Escondido political and civic leaders this week continued to try to find a way to get someone to build a hotel next to the California Center of the Arts.
Just that this latest version of the quest for a Holy Grail of a hotel has been downsized from 4-star luxury to 3-star business class.
Clay Phillips, Escondido’s city manager, last month acknowledged that a two-step process designed to entice, and work with, hotel developers for a downtown hotel hadn’t reached anything close to an exclusive negotiating partner. However, city officials indicated the new process is in place and ready to roll.
First step is a site opportunity statement of understanding provided to Escondido Economic Development and Community Relations officials. Prospective developers were expected to submit information about their experience and company.
Step two consisted of oral presentations a’la’ TV’s “Shark Tank”. Short-listed groups would be asked to draw up detailed plans including concept and financing.
After that, city officials would select one developer to enter into an exclusive development deal addressing designs, construction and operations of the hotel.
Past is prologue
Befitting its historical route as a gateway city to San Diego from destinations north, Escondido long has featured cheaper motels scattered around downtown and freeways. While some are nice enough, a core of others immediately around the downtown area have featured seedier efforts diminishing interest in visiting and shopping around the city.
Escondido officials in their never-ending quest to make the city a destination rather than a place to pass through, have tried for decades to bring in upscale enterprises and a hotel to the city.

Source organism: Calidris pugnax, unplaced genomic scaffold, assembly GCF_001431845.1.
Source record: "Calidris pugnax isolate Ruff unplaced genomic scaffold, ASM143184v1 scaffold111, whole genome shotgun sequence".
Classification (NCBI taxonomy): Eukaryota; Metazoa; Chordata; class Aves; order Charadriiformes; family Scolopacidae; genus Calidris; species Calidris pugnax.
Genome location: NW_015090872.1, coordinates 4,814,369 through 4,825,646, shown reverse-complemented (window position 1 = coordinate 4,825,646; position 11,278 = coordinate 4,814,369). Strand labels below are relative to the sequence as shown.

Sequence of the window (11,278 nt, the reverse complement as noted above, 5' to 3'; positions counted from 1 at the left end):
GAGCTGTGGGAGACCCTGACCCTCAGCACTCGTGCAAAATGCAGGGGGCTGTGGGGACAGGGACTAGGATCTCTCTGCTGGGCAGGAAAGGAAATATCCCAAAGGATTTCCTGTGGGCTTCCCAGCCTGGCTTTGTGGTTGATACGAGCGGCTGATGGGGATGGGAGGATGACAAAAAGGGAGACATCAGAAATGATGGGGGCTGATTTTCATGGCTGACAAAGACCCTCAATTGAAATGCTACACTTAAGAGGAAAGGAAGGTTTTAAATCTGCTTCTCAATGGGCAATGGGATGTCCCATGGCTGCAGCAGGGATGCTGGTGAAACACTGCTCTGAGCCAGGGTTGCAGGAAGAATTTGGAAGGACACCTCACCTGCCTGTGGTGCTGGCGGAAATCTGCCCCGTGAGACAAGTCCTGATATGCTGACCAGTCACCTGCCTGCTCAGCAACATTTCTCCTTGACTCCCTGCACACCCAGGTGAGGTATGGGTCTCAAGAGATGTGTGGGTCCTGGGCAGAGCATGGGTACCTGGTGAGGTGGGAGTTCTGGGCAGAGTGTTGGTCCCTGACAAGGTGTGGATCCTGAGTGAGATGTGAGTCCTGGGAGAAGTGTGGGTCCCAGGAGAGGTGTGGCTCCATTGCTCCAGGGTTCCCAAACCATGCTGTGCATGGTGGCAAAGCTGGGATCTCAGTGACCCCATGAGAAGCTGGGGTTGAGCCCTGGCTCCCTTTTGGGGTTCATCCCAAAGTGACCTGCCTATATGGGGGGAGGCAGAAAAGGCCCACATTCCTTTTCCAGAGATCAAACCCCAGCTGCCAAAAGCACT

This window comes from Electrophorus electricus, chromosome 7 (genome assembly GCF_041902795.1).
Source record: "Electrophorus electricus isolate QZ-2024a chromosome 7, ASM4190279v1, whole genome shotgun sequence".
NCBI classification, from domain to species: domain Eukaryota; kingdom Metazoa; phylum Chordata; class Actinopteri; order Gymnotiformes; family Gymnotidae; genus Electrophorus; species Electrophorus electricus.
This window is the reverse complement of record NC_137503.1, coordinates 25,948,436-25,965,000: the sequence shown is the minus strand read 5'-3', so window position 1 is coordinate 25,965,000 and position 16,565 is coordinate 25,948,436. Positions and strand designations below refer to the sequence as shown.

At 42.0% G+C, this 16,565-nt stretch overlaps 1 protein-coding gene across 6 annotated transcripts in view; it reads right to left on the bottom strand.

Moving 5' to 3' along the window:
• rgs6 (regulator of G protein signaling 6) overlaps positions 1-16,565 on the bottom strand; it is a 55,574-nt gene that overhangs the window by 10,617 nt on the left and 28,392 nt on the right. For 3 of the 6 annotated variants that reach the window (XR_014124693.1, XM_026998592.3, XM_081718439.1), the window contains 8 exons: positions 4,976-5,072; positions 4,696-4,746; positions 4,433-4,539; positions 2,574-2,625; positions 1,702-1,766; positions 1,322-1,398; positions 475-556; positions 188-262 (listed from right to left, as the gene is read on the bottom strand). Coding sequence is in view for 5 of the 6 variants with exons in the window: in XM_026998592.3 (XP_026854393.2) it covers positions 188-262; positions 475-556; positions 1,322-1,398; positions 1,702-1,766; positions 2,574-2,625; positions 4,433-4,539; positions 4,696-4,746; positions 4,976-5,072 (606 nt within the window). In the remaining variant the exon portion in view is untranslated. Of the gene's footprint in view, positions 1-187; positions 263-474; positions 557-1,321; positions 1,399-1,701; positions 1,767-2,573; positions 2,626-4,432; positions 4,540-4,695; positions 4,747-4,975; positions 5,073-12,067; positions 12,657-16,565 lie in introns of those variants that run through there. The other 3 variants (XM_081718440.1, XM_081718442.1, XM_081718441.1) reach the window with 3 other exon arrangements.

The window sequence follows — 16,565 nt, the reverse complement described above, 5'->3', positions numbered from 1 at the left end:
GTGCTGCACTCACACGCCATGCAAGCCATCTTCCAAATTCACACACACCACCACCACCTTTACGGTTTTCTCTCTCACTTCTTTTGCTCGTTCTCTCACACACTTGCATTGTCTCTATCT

While the California Center for the Arts has featured internal economic turmoil, it also has proved an artistic, cultural and even economic generator to a degree. But that’s about all she wrote so far for ambitious plans to upgrade the city experience and economy.
Officials long have believed an upscale, 4-star hotel next to the Center would generate revenue and buzz, attracting visitors who now have to go to places like Rancho Bernardo and beyond for top-quality lodging. A hotel also may generate additional high quality development to the area.
Not so close and no cigar so far as a grandiose $56 million, 196-room Marriott hotel project couldn’t pass go, going bye-bye in 2007 after being approved by the Escondido City Council in 2006.
While Escondido officials said this year that the new Center hotel project more realistically would take the shape of a top-rate business traveler facility, other hotel projects either have stalled or are proceeding at a snail’s pace.
Stone Brewing Company’s 2013 proposal of a $24 50-room million hotel to open the next year across from its Stone Brewing World Bistro & Gardens fell by the wayside. A 7-acre two hotel project near Interstate 15 at the southeast corner of Felicita Road and West Citracado Parkway also isn’t near any fruition.